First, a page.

To write a paean in praise of alcohol in relation to wine might seem both wrong-headed and ill-timed. Even before the UK Chancellor of the Exchequer Rishi Sunak’s last budget discriminated against wines containing more than 12% ABV—which is to say the overwhelming majority of wines worth drinking—it had become fashionable to lament the apparently ever-higher alcohol levels in wine. Jancis Robinson, in particular, has used her considerable reach to militate against the relentless march of C2H5OH.
The beau idéal?
The past is often used as a stick with which to beat the present here. In particular, the age of elegant red Bordeaux and Burgundy, and even Napa Cabernet, with alcohol levels no higher than 12 or 12.5%, is often invoked (and has been by the present writer). Wasn’t that the beau idéal, and isn’t the current era when Bordeaux and even Burgundy, not to mention Napa Cab, often tops 14.5% or even 15% ABV a time of decadence, and of climate anxiety?
Well, up to a point Lord Copper, as the obsequious foreign editor says to the ungainsayable proprietor in Evelyn Waugh’s Scoop. For a start, those lowish alcohol levels were the result of a number of factors we would now consider far from ideal. Maybe a new generation is forgetting that it used to be a struggle to ripen the classic varieties in their hallowed places of origin. Three or four decent vintages a decade was considered good going in both the Gironde and the Côte d’Or. Even the 12% or 12.5% ABV usually owed quite a bit to chaptalization.
Another factor was vine health. Many of the vines that produced those lower-alcohol California Cabernets, as Cory Empting told me recently, were virused. Vine health has improved, and that is not something we should lament. (By the way, Empting also said the alcohol level given on the label of California Cabs in the 1970s was often understated.)
I also feel there is a touch—just a touch—of Puritanism in the strictures on high alcohol levels in wine. I am talking more about a health-conscious Puritanism than a religious version, but the roots are the same. Certainly, I can’t imagine the poets who celebrated wine in the ancient world getting too worked up about an excess of the potent spirit that made wine a transformative substance. When my old friend Horace wrote his dithyramb to the power of Bacchus—above all the power to generate poetry through inspired intoxication, the ability to stand on a mountain-top and see the world in a new light—he was not thinking of the kind of product now marketed as “low-alcohol wine.”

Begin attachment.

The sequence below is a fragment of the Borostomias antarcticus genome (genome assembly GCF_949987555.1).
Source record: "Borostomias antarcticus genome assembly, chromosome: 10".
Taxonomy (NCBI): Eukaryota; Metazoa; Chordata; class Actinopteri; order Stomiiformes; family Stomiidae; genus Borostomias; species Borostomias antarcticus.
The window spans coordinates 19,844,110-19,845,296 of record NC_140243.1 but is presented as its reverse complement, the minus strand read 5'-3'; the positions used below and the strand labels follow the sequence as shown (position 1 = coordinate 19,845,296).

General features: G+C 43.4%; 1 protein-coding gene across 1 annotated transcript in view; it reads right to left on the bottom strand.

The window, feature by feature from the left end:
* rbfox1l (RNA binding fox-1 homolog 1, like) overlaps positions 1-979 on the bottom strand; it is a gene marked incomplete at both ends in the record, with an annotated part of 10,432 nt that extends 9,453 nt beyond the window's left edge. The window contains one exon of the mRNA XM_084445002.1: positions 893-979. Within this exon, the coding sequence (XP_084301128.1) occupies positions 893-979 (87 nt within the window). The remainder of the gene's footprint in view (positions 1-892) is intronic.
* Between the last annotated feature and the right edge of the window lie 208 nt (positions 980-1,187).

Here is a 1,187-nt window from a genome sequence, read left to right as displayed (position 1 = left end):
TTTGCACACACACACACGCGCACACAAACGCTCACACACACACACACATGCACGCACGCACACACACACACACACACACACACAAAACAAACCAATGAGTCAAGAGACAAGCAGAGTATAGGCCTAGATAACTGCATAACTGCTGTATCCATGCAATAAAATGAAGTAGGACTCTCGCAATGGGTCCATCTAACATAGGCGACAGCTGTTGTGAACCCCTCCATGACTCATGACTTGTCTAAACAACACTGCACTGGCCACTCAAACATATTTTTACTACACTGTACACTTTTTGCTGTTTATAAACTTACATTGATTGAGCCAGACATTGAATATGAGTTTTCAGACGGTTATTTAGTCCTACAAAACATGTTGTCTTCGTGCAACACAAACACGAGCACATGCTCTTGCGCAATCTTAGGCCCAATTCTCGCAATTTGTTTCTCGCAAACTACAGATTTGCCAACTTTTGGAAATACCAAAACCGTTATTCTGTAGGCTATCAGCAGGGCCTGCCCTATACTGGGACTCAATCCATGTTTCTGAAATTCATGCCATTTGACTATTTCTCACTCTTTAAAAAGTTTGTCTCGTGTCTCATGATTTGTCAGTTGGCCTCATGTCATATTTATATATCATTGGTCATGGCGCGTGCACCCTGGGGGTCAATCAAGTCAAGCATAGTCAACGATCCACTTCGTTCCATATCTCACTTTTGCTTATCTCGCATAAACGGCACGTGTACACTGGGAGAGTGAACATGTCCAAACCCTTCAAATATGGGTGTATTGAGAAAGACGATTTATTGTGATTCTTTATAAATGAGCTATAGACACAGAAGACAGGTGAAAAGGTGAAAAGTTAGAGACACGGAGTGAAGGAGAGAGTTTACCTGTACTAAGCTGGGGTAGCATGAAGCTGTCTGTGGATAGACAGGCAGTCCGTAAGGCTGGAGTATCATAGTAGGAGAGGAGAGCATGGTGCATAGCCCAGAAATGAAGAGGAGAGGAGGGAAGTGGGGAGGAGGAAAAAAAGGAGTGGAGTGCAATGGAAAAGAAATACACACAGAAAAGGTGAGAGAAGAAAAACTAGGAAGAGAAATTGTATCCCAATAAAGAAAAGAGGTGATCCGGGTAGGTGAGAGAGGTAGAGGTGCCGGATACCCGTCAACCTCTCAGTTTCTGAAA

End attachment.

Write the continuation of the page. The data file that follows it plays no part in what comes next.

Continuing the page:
Alcohol: The fiery essence of wine
There is no word for alcohol in Latin or Greek. Alcohol is a noun of Arabic origin, though the twists and turn by which a term for black eye-liner—al-kuhl—came to designate the fiery essence of wine, what the Swiss renaissance physician and philosopher Paracelsus called alcool vini, still puzzle scholars. The Arabs were master distillers, so the word alembic is another Arabic word, even if one that, by another marvelous twist of etymology, incorporates the Ancient Greek word for a cup, ambix.
Nowadays, as Spanish philosopher Ortega y Gasset once remarked, alcohol is regarded as an administrative or socio-medical problem. But to the Ancients it was a god. For Paracelsus, who was an alchemist as well as a pioneering and empirically minded physician (who wrote a book on the diseases suffered by miners), alcool or spiritus vini, the spirit of the wine, was a magical quasi-divinity. As Jung explains, Paracelsus was living on the cusp of a new age, when old certainties (the unquestioned truth of Aristotelian philosophy and science and church dogma) were dissolving, with nothing solid to put in their place. Perhaps the world we are living in is not so different.
A balanced ripeness
Mention of Paracelsus brings to mind his famous saying, “only the dose makes the poison.” He realized that substances (especially metals) that were poisonous in larger quantities could be curative in small or tiny doses. So, one answer to what appears to be the problem of high-alcohol wines could be simply to consume them in smaller doses.
I am not entirely denying the problem of ever-higher alcohol in wine; this might apply especially to quaffing wines, where sipping slowly and meditatively is not necessarily of the essence. But what the most thoughtful winegrowers and makers tell me is that they above all seek balanced ripeness of all components, of which sugars are only one. To pick at a certain level of sugar ripeness when other constituents are not ripe is a recipe for unbalanced wines.
The other day we drank my last bottle of Château Capbern 2014. A case of this very good St-Estèphe cru bourgeois, made with the kind of care that would honor a cru classé, was one of my very best recent(ish) wine purchases. The September rains that diluted some 2014s largely bypassed St-Estèphe, and the Capbern is deliciously, almost chewably, rich. But there is also that robust earthy backbone that marks out many wines from the commune. I was quite surprised to see the alcohol level noted on the back label as 14%. But then I asked myself, is it a sin for cru bourgeois claret to taste so hedonistic?